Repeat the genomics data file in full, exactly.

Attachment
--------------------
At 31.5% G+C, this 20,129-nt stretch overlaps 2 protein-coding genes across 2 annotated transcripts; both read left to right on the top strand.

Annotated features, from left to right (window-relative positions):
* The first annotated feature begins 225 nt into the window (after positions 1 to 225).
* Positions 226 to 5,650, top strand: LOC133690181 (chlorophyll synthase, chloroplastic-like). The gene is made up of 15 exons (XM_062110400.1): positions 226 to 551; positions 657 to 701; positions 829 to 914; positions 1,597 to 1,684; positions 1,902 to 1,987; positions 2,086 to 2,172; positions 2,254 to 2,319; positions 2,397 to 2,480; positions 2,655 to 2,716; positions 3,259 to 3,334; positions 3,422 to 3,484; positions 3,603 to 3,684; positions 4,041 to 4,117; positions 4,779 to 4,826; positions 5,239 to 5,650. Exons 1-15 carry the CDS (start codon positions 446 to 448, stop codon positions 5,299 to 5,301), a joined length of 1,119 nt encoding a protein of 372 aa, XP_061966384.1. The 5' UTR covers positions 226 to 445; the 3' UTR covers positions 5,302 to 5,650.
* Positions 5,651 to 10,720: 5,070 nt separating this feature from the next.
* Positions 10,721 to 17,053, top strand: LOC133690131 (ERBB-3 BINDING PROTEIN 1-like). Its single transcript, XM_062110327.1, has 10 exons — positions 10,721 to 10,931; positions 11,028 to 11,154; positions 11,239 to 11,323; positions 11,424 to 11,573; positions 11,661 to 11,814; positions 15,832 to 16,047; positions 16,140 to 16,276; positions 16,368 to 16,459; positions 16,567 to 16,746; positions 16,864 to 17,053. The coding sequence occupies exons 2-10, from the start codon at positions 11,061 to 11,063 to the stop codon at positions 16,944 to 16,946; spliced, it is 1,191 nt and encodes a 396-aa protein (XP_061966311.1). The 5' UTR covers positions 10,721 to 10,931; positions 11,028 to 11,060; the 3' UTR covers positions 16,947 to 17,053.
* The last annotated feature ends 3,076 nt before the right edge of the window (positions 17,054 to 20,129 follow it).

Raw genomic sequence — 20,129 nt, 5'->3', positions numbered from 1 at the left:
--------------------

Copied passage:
At 31.5% G+C, this 20,129-nt stretch overlaps 2 protein-coding genes across 2 annotated transcripts; both read left to right on the top strand.

Annotated features, from left to right (window-relative positions):
* The first annotated feature begins 225 nt into the window (after positions 1 to 225).
* Positions 226 to 5,650, top strand: LOC133690181 (chlorophyll synthase, chloroplastic-like). The gene is made up of 15 exons (XM_062110400.1): positions 226 to 551; positions 657 to 701; positions 829 to 914; positions 1,597 to 1,684; positions 1,902 to 1,987; positions 2,086 to 2,172; positions 2,254 to 2,319; positions 2,397 to 2,480; positions 2,655 to 2,716; positions 3,259 to 3,334; positions 3,422 to 3,484; positions 3,603 to 3,684; positions 4,041 to 4,117; positions 4,779 to 4,826; positions 5,239 to 5,650. Exons 1-15 carry the CDS (start codon positions 446 to 448, stop codon positions 5,299 to 5,301), a joined length of 1,119 nt encoding a protein of 372 aa, XP_061966384.1. The 5' UTR covers positions 226 to 445; the 3' UTR covers positions 5,302 to 5,650.
* Positions 5,651 to 10,720: 5,070 nt separating this feature from the next.
* Positions 10,721 to 17,053, top strand: LOC133690131 (ERBB-3 BINDING PROTEIN 1-like). Its single transcript, XM_062110327.1, has 10 exons — positions 10,721 to 10,931; positions 11,028 to 11,154; positions 11,239 to 11,323; positions 11,424 to 11,573; positions 11,661 to 11,814; positions 15,832 to 16,047; positions 16,140 to 16,276; positions 16,368 to 16,459; positions 16,567 to 16,746; positions 16,864 to 17,053. The coding sequence occupies exons 2-10, from the start codon at positions 11,061 to 11,063 to the stop codon at positions 16,944 to 16,946; spliced, it is 1,191 nt and encodes a 396-aa protein (XP_061966311.1). The 5' UTR covers positions 10,721 to 10,931; positions 11,028 to 11,060; the 3' UTR covers positions 16,947 to 17,053.
* The last annotated feature ends 3,076 nt before the right edge of the window (positions 17,054 to 20,129 follow it).

Raw genomic sequence — 20,129 nt, 5'->3', positions numbered from 1 at the left: